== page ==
Just to be clear, black is, and always has been, a perfectly fine uniform color -- for some teams. If you're the Pittsburgh Steelers, the San Antonio Spurs, the San Francisco Giants, or the Boston Bruins, for example, the color is part of your DNA. And black can even be a good alternate color for certain teams, like the Baltimore Ravens. (Real ravens, after all, are black.) But it was never a good fit for the Lions or for many of the other teams that hopped aboard the BFBS bandwagon over the past 20 years.
So what is the current state of BFBS? Let's find out by taking a sport-by-sport look at the four major pro leagues. The rundowns that follow are not meant to be all-inclusive (going over every single team that used gratuitous black over the past 20 years would take all day), but they provide a good overview of how the use of black has waxed and waned in the various sports.
NFLThe Lions' upcoming uniforms will be a major blow against BFBS, but there's still plenty of work to be done on the gridiron. Teams to keep an eye on include the following:
• Cardinals: The Cards have worn a BFBS alternate uniform, complete with black-trimmed pants and black socks to go along with the black jersey, for the past seven seasons. It has never made sense and has never looked good on the field. Granted, this team's uniform program has bigger problems than an alternate uni that's worn only twice per season, but still, this design needs to go.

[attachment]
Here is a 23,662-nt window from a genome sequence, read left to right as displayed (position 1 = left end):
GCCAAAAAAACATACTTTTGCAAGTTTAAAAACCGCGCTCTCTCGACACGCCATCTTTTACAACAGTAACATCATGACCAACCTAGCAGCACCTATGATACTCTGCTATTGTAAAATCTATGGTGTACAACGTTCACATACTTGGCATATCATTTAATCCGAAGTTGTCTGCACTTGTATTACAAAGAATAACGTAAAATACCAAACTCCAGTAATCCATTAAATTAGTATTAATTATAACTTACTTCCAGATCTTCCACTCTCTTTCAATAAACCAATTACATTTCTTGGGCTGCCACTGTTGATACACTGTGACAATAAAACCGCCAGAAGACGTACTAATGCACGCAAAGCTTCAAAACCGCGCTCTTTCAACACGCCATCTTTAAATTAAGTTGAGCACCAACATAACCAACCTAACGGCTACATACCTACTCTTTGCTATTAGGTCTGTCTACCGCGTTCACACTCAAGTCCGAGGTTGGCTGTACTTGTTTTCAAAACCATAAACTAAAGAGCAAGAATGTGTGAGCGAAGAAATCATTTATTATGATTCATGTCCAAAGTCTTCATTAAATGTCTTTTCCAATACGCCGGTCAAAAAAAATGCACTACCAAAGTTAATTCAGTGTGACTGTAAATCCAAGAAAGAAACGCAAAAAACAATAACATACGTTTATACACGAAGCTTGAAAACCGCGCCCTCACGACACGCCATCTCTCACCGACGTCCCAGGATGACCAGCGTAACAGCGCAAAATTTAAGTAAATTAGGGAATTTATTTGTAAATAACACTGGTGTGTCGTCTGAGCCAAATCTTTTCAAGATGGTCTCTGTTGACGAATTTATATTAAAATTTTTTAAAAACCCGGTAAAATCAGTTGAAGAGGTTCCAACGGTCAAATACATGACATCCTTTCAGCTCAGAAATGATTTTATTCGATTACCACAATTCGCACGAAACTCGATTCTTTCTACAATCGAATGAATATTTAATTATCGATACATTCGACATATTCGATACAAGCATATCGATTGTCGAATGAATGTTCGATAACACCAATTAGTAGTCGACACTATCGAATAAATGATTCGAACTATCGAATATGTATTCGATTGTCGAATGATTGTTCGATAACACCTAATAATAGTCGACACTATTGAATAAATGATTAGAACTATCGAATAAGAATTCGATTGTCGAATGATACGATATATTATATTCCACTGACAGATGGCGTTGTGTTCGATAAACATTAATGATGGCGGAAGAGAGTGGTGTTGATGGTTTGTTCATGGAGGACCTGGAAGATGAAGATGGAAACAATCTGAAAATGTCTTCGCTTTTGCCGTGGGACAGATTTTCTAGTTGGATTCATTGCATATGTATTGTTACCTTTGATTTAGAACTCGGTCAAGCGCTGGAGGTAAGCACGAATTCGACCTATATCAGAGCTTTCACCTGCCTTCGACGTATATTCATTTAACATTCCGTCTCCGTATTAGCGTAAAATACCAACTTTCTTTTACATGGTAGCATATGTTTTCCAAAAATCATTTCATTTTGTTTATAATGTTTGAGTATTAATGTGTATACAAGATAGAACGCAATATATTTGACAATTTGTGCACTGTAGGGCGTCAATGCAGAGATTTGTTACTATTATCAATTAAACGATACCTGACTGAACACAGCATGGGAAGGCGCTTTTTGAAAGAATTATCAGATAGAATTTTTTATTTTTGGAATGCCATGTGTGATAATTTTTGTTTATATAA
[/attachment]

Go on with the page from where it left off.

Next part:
• Eagles: Technically speaking, black is an Eagles team color (the club's standard uniforms include black socks and black trim), but come on -- do they really need that black alternate jersey? They've worn it with three pant colors since introducing it in 2003, and it still doesn't feel very Eagles-y. It's time to get rid of it and go with a kelly green throwback instead.
• 49ers: The Niners are an interesting case. In the late 1990s they added lots of black trim to their helmet, jersey numbers and pants (sort of a junior version of what the Lions would do in 2003). The good news is that they got back to basics and scrapped all the black elements in 2009, so it looked like they were leaving BFBS behind. The bad news is that they added a completely ridiculous black alternate uniform in 2015. Memo to 49ers HQ: You know that uniform doesn't work. Everyone knows it doesn't work. Please scrap it and leave black for the NFL's other Bay Area team.
MLBThe baseball diamond is arguably where BFBS first took root, but many teams have since either moved away from it or at least dialed it back. For example:
• A's: For more than half a century now, the A's have been all about green, gold and white. But they've dabbled with two black jerseys -- one in 2000 and the other from 2008 through 2010. But they've been happily BFBS-free since then.